On 23 October 2016 at 17:10, Danilo J. S. Bellini email@example.com wrote:
Ah, that makes SIX existing solutions. Do we need a seventh?
It might have dozens of solutions, perhaps an infinity of solutions. Brainfuck and assembly can be used, or even turing machine instructions...
But there should be one, and preferably only one, OBVIOUS way to do it. Readability counts.
Sure, but you haven't explained why your proposal is more obvious than any of the other six. Built in does not equate to obvious. More obvious is often to have a dedicated tool, in a module designed to provide tools in that particular area. That's partially why reduce got moved to the functools module (another part is the fact that Guido doesn't find functional-style approaches that "obvious" - and what's obvious to a Dutchman is the benchmark here :-))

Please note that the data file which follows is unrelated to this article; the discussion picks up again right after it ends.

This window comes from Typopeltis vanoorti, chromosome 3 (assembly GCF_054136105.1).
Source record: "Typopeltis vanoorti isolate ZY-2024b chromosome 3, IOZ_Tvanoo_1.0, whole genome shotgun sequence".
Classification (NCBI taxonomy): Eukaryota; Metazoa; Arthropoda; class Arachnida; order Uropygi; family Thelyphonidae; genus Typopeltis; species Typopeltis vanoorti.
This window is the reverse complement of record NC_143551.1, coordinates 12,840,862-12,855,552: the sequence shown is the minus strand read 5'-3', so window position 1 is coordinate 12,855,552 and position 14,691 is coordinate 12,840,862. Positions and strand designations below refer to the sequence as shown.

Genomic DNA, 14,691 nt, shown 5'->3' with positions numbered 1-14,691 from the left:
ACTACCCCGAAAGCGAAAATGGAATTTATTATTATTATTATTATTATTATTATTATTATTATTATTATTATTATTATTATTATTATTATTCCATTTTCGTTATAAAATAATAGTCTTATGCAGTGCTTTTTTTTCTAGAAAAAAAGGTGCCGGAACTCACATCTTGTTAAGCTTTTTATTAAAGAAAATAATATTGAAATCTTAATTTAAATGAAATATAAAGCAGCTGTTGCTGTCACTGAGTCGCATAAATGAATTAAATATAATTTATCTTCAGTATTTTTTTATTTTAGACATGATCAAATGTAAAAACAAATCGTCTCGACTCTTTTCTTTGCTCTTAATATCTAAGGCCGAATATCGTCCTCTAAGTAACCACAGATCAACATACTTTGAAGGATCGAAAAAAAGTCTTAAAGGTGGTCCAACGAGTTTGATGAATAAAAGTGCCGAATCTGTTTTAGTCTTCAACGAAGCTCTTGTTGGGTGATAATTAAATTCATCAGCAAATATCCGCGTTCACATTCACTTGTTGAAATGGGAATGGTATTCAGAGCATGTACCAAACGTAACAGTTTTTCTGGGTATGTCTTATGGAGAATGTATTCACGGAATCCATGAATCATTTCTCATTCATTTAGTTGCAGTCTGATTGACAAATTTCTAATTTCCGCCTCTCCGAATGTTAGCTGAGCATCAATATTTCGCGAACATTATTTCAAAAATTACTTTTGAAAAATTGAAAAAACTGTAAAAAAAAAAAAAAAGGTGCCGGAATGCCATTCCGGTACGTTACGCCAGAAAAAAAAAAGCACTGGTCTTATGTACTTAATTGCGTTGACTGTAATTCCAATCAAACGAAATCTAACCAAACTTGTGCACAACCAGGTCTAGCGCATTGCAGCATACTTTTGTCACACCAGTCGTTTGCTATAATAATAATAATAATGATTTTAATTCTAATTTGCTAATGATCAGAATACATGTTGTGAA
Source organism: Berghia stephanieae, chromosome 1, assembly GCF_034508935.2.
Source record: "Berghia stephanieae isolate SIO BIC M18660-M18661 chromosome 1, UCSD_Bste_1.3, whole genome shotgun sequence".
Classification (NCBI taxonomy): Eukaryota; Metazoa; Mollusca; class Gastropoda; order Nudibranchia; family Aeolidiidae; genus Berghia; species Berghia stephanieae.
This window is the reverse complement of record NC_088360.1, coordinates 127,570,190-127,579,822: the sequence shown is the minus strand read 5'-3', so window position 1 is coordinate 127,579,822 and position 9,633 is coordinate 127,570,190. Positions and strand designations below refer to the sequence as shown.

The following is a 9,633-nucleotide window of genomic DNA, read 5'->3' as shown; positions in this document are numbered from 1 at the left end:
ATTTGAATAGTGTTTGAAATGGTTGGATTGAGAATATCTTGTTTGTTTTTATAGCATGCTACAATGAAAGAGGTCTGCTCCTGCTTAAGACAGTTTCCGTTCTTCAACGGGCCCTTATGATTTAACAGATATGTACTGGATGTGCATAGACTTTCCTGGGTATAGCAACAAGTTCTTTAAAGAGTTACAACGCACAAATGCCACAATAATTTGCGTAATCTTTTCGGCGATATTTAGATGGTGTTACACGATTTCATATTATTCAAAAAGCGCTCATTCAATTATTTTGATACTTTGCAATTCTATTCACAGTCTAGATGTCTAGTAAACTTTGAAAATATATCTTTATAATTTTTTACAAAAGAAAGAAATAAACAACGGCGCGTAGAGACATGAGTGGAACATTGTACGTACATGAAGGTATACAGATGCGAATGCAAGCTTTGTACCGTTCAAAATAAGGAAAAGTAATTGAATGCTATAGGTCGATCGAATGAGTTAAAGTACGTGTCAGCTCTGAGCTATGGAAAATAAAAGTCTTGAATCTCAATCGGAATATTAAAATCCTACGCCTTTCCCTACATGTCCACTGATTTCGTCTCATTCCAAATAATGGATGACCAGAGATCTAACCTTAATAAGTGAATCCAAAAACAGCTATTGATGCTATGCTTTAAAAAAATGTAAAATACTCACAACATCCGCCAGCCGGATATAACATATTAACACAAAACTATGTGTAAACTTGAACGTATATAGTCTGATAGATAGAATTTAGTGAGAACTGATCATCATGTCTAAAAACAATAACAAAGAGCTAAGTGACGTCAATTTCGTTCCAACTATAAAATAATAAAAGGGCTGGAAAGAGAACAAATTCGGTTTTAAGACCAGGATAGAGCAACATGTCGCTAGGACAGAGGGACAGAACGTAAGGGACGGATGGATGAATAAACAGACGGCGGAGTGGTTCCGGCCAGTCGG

I'm not against powerful "windowed function" capabilities - my background is SQL, and windowed functions in SQL have even more power than the sort of thing we're talking about here. But I wouldn't call them "obvious" - at least not based on the number of times I get to do explanations of them to colleagues, or the number of tutorials on them I see. So the idea seems fine to me, but I'd very definitely class it as an "advanced" feature, and typically that sort of feature in Python is handled in a library.
Reduce lost the built-in status on Python 3. Lambdas lost the decomposing arguments like "lambda (a, b), c: a + b * c".
Which can be interpreted as evidence that this type of approach is not considered a core feature.
In general, I like the idea, but I don't think it fits well in Python in its proposed form.